Jolson plays likable if irresponsible stage and radio star Al Jackson. He's given to trusting the people in his life to handle things for him just a little to much as he runs on overdrive from performance to performance. This gets him in trouble later in the film. Jackson lives at the top of a tall penthouse where he gives his most jubilant performance of "I Wanna Singa" along with Cab Calloway who happens to be practicing on an adjacent rooftop. Just in case you didn't know, that famous song comes from this movie, not the cute little cartoon with the singing Owl in it as most people think. Cab Calloway appears in several numbers with Jolson in this film.
One of the best scenes/numbers in the movie has Jolson rehearsing his radio show, starting out with "I Wanna Singa" and then segueing into "Mammy". At this point The Yacht Club Boys, playing representatives of the sponsor, tunefully interrupt and tell Jolson why he's out of date and can't sing his traditional Mammy songs on their show.
Being Jolson's leading lady didn't really help the film careers of the actresses involved (I'm excluding Mrs. Jolson here, AKA Ruby Keeler). Beverly Roberts - who plays the love interest here - is no exception. She worked for Warner Bros. in 1936 and 1937 and then went back to stage work. Lending strong support here is the ever-confused Edward Everett Hornton as the befuddled gentleman's gentleman to Jolson's character.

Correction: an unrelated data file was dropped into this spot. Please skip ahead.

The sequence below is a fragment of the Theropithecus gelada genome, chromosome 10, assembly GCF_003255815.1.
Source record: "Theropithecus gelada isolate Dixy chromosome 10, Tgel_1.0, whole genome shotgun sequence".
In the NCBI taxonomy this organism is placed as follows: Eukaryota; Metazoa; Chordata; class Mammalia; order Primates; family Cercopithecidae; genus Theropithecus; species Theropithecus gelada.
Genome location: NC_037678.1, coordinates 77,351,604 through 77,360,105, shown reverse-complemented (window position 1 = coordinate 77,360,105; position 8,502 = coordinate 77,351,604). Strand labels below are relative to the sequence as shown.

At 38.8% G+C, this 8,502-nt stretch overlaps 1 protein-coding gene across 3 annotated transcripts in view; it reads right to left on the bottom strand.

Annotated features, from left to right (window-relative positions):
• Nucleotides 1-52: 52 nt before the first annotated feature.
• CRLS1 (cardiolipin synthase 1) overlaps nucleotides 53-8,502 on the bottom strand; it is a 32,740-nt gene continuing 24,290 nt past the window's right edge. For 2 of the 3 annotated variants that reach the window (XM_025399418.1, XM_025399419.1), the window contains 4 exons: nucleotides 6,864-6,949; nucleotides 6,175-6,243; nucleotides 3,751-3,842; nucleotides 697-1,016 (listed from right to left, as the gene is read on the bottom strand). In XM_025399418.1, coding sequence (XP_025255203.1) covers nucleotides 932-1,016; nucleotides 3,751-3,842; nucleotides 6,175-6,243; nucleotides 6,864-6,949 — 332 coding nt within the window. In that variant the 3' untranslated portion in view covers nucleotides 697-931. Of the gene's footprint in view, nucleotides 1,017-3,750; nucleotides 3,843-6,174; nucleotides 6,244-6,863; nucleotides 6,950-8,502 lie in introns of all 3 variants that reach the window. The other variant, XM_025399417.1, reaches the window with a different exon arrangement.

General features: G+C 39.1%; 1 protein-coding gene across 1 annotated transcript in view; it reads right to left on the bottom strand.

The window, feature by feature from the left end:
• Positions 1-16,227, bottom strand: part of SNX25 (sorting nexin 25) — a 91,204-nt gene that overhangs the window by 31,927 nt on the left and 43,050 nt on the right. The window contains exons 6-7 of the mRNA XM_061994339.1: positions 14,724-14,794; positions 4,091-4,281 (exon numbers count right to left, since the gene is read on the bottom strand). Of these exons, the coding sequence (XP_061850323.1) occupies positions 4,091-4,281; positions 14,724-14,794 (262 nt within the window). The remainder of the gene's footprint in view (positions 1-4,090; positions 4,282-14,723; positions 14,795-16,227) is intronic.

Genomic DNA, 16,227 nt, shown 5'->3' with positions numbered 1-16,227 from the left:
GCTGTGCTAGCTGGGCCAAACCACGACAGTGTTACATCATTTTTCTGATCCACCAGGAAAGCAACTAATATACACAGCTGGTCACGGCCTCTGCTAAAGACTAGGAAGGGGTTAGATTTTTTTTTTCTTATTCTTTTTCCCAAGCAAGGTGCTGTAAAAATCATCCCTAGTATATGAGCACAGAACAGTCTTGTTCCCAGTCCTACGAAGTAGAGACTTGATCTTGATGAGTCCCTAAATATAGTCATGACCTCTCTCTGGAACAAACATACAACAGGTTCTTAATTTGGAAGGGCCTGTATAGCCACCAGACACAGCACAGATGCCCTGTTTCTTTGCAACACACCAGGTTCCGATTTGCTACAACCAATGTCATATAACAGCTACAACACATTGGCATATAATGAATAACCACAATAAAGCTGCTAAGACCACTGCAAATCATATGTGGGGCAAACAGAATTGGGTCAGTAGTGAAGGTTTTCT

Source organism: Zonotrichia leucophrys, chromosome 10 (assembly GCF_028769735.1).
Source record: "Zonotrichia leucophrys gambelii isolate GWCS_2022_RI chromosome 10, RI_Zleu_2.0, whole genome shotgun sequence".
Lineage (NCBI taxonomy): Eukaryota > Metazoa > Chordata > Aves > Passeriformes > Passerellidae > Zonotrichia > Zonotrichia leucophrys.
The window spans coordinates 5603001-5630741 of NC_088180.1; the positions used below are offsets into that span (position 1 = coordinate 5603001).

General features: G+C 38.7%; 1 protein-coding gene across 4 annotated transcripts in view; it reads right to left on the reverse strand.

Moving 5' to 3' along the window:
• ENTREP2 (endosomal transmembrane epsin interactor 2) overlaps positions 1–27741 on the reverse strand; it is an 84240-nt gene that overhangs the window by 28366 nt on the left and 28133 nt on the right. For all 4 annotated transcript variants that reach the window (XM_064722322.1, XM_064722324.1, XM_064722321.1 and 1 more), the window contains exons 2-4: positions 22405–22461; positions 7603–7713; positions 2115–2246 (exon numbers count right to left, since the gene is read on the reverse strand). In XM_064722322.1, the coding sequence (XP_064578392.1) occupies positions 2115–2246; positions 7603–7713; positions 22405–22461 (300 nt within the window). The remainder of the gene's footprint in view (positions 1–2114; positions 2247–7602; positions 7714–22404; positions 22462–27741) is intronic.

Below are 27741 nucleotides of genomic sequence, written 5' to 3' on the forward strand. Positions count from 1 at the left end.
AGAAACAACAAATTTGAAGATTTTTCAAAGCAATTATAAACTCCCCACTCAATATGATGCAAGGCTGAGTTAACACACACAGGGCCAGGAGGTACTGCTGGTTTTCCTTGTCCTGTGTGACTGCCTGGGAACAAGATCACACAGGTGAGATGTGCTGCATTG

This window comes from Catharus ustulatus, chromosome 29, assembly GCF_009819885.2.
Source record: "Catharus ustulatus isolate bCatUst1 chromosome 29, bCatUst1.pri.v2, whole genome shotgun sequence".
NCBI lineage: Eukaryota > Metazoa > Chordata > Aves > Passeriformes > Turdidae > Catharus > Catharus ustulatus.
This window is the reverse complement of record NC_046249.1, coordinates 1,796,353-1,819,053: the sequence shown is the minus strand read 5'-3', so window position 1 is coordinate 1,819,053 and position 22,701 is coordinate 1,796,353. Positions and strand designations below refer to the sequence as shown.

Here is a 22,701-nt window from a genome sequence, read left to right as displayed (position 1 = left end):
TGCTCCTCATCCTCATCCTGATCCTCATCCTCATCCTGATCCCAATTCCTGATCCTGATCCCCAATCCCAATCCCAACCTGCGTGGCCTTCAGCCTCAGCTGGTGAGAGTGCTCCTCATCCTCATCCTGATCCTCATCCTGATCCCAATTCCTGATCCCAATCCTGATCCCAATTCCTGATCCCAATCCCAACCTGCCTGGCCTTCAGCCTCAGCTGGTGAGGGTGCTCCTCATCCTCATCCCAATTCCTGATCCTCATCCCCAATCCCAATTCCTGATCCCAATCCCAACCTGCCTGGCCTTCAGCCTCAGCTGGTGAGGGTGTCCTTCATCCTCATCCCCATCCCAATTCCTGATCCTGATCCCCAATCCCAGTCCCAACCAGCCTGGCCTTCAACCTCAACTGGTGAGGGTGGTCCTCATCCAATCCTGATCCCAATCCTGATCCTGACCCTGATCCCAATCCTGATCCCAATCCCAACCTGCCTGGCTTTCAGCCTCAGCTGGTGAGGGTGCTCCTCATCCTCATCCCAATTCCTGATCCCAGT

Definitely worth it for all Jolson fans. If you don't like Jolson I don't recommend it, as Jolson's films are usually all Jolson all the time, although this one has Jolson interacting with the rest of the cast a little more than his other films usually did.
The man who gave movies its voice, not only speaking but singing voice
wound up his career at Warner Brothers with The Singing Kid. Although
he did not intend to be so, this was Al Jolson's last film with Warner
Brothers and also his last starring film as well.
In The Singing Kid, Al Jolson plays Al Jackson an entertainer who was not unlike the real Al Jolson in some respects. He's rather free with his money, Jolson was legendary for that, especially since he trusts his lawyer and business manager Lyle Talbot who is stealing from him and two timing him with Claire Dodd who usually played bad girls over at Warner Brothers in the Thirties.
When things go bad for Jolson and he loses his money, his girl, and his voice, he takes a long vacation at a cabin in Maine with two of his retainers Edward Everett Horton and Allen Jenkins. In real life Jolson had many of those, not unlike Frank Sinatra. He meets and falls for Beverly Roberts who has a real cute niece she has custody of, Sybil Jason. Jolson together with Jason have some Sonny girl moments on the screen hearkening back to The Singing Fool with Davey Lee.
Harold Arlen and E.Y. Harburg wrote the score which also interpolated some Jolson standards. Nothing memorable from the official composers and they must have felt like the songwriters from many of Jolson's Broadway shows who always had Al interpolate his own material in the show.
Cab Calloway and his orchestra appeared and Calloway did a typical Cab Calloway number in the film. It must have been really strange on that set with the entertainer who made his mark first in minstrel shows in blackface and who wouldn't leave it and one of the best entertainers who happened to be black around. Jolson does about half of his songs in blackface and half au natural.
As a grown woman Sybil Jason said she had fond memories of Jolson who threw her a birthday party on the set and gave her a bicycle.
The Singing Kid is a must for Jolson fans, but I doubt that too many other people would really be interested in it.